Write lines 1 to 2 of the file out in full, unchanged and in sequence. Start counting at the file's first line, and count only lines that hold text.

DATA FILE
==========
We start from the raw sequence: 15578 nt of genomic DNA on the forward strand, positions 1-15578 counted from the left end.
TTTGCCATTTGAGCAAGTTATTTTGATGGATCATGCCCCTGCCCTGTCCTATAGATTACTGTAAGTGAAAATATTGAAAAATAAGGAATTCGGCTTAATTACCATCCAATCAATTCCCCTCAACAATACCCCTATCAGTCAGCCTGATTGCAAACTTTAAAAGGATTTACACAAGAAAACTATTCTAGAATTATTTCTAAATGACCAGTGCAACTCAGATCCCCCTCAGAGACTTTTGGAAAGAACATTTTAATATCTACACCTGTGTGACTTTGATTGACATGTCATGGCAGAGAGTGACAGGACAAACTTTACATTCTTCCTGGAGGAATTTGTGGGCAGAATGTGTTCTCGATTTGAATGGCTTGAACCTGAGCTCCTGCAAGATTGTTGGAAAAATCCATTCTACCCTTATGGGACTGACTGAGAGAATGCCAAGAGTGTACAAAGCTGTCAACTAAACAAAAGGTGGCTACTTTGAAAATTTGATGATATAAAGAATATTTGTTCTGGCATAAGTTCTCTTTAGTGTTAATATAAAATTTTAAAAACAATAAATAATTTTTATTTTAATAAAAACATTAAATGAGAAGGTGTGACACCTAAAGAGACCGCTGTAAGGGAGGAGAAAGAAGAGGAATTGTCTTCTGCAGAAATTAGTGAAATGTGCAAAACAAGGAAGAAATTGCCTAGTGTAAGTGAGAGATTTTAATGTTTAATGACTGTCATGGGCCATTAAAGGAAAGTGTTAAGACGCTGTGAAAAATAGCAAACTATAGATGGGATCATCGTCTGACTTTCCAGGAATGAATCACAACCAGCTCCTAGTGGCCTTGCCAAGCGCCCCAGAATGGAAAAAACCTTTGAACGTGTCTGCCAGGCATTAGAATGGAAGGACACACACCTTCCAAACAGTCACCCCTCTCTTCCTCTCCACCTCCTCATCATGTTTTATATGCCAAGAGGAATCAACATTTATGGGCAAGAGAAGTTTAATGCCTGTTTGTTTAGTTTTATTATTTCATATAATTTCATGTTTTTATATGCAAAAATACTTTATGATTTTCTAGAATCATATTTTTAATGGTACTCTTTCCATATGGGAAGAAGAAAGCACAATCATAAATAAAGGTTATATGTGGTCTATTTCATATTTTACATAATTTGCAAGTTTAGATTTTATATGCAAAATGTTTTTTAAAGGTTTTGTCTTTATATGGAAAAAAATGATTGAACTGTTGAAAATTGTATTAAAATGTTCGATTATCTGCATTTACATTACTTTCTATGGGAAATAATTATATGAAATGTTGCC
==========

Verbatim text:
We start from the raw sequence: 15578 nt of genomic DNA on the forward strand, positions 1-15578 counted from the left end.
TTTGCCATTTGAGCAAGTTATTTTGATGGATCATGCCCCTGCCCTGTCCTATAGATTACTGTAAGTGAAAATATTGAAAAATAAGGAATTCGGCTTAATTACCATCCAATCAATTCCCCTCAACAATACCCCTATCAGTCAGCCTGATTGCAAACTTTAAAAGGATTTACACAAGAAAACTATTCTAGAATTATTTCTAAATGACCAGTGCAACTCAGATCCCCCTCAGAGACTTTTGGAAAGAACATTTTAATATCTACACCTGTGTGACTTTGATTGACATGTCATGGCAGAGAGTGACAGGACAAACTTTACATTCTTCCTGGAGGAATTTGTGGGCAGAATGTGTTCTCGATTTGAATGGCTTGAACCTGAGCTCCTGCAAGATTGTTGGAAAAATCCATTCTACCCTTATGGGACTGACTGAGAGAATGCCAAGAGTGTACAAAGCTGTCAACTAAACAAAAGGTGGCTACTTTGAAAATTTGATGATATAAAGAATATTTGTTCTGGCATAAGTTCTCTTTAGTGTTAATATAAAATTTTAAAAACAATAAATAATTTTTATTTTAATAAAAACATTAAATGAGAAGGTGTGACACCTAAAGAGACCGCTGTAAGGGAGGAGAAAGAAGAGGAATTGTCTTCTGCAGAAATTAGTGAAATGTGCAAAACAAGGAAGAAATTGCCTAGTGTAAGTGAGAGATTTTAATGTTTAATGACTGTCATGGGCCATTAAAGGAAAGTGTTAAGACGCTGTGAAAAATAGCAAACTATAGATGGGATCATCGTCTGACTTTCCAGGAATGAATCACAACCAGCTCCTAGTGGCCTTGCCAAGCGCCCCAGAATGGAAAAAACCTTTGAACGTGTCTGCCAGGCATTAGAATGGAAGGACACACACCTTCCAAACAGTCACCCCTCTCTTCCTCTCCACCTCCTCATCATGTTTTATATGCCAAGAGGAATCAACATTTATGGGCAAGAGAAGTTTAATGCCTGTTTGTTTAGTTTTATTATTTCATATAATTTCATGTTTTTATATGCAAAAATACTTTATGATTTTCTAGAATCATATTTTTAATGGTACTCTTTCCATATGGGAAGAAGAAAGCACAATCATAAATAAAGGTTATATGTGGTCTATTTCATATTTTACATAATTTGCAAGTTTAGATTTTATATGCAAAATGTTTTTTAAAGGTTTTGTCTTTATATGGAAAAAAATGATTGAACTGTTGAAAATTGTATTAAAATGTTCGATTATCTGCATTTACATTACTTTCTATGGGAAATAATTATATGAAATGTTGCC